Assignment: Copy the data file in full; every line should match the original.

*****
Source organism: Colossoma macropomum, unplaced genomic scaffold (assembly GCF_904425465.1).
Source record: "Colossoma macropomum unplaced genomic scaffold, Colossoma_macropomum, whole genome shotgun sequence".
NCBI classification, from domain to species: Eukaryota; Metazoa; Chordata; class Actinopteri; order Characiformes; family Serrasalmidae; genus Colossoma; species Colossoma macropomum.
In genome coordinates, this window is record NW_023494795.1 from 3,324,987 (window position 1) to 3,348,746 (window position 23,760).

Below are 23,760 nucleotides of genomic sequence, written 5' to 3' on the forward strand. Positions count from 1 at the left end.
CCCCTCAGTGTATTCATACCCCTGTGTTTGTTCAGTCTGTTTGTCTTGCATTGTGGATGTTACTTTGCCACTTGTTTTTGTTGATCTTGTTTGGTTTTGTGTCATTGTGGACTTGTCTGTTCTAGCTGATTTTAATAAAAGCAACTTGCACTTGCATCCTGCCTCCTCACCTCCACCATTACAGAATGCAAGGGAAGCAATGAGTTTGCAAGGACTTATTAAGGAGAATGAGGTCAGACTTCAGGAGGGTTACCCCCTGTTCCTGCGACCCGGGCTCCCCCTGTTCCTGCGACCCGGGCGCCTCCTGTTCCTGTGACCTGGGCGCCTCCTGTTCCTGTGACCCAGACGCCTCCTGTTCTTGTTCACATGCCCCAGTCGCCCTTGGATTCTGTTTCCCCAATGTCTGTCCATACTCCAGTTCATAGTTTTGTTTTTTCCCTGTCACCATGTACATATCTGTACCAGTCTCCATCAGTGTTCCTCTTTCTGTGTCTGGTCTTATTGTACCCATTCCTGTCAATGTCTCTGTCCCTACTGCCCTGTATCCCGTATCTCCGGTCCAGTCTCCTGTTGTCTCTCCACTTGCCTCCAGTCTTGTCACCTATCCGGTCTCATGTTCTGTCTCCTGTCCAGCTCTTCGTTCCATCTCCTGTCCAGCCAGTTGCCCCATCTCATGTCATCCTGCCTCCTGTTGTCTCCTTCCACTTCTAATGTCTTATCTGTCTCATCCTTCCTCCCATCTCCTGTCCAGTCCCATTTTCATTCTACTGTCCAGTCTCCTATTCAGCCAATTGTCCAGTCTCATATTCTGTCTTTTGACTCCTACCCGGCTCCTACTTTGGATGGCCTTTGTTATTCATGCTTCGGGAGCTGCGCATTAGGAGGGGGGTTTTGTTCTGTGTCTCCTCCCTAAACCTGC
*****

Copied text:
Source organism: Colossoma macropomum, unplaced genomic scaffold (assembly GCF_904425465.1).
Source record: "Colossoma macropomum unplaced genomic scaffold, Colossoma_macropomum, whole genome shotgun sequence".
NCBI classification, from domain to species: Eukaryota; Metazoa; Chordata; class Actinopteri; order Characiformes; family Serrasalmidae; genus Colossoma; species Colossoma macropomum.
In genome coordinates, this window is record NW_023494795.1 from 3,324,987 (window position 1) to 3,348,746 (window position 23,760).

Below are 23,760 nucleotides of genomic sequence, written 5' to 3' on the forward strand. Positions count from 1 at the left end.
CCCCTCAGTGTATTCATACCCCTGTGTTTGTTCAGTCTGTTTGTCTTGCATTGTGGATGTTACTTTGCCACTTGTTTTTGTTGATCTTGTTTGGTTTTGTGTCATTGTGGACTTGTCTGTTCTAGCTGATTTTAATAAAAGCAACTTGCACTTGCATCCTGCCTCCTCACCTCCACCATTACAGAATGCAAGGGAAGCAATGAGTTTGCAAGGACTTATTAAGGAGAATGAGGTCAGACTTCAGGAGGGTTACCCCCTGTTCCTGCGACCCGGGCTCCCCCTGTTCCTGCGACCCGGGCGCCTCCTGTTCCTGTGACCTGGGCGCCTCCTGTTCCTGTGACCCAGACGCCTCCTGTTCTTGTTCACATGCCCCAGTCGCCCTTGGATTCTGTTTCCCCAATGTCTGTCCATACTCCAGTTCATAGTTTTGTTTTTTCCCTGTCACCATGTACATATCTGTACCAGTCTCCATCAGTGTTCCTCTTTCTGTGTCTGGTCTTATTGTACCCATTCCTGTCAATGTCTCTGTCCCTACTGCCCTGTATCCCGTATCTCCGGTCCAGTCTCCTGTTGTCTCTCCACTTGCCTCCAGTCTTGTCACCTATCCGGTCTCATGTTCTGTCTCCTGTCCAGCTCTTCGTTCCATCTCCTGTCCAGCCAGTTGCCCCATCTCATGTCATCCTGCCTCCTGTTGTCTCCTTCCACTTCTAATGTCTTATCTGTCTCATCCTTCCTCCCATCTCCTGTCCAGTCCCATTTTCATTCTACTGTCCAGTCTCCTATTCAGCCAATTGTCCAGTCTCATATTCTGTCTTTTGACTCCTACCCGGCTCCTACTTTGGATGGCCTTTGTTATTCATGCTTCGGGAGCTGCGCATTAGGAGGGGGGTTTTGTTCTGTGTCTCCTCCCTAAACCTGC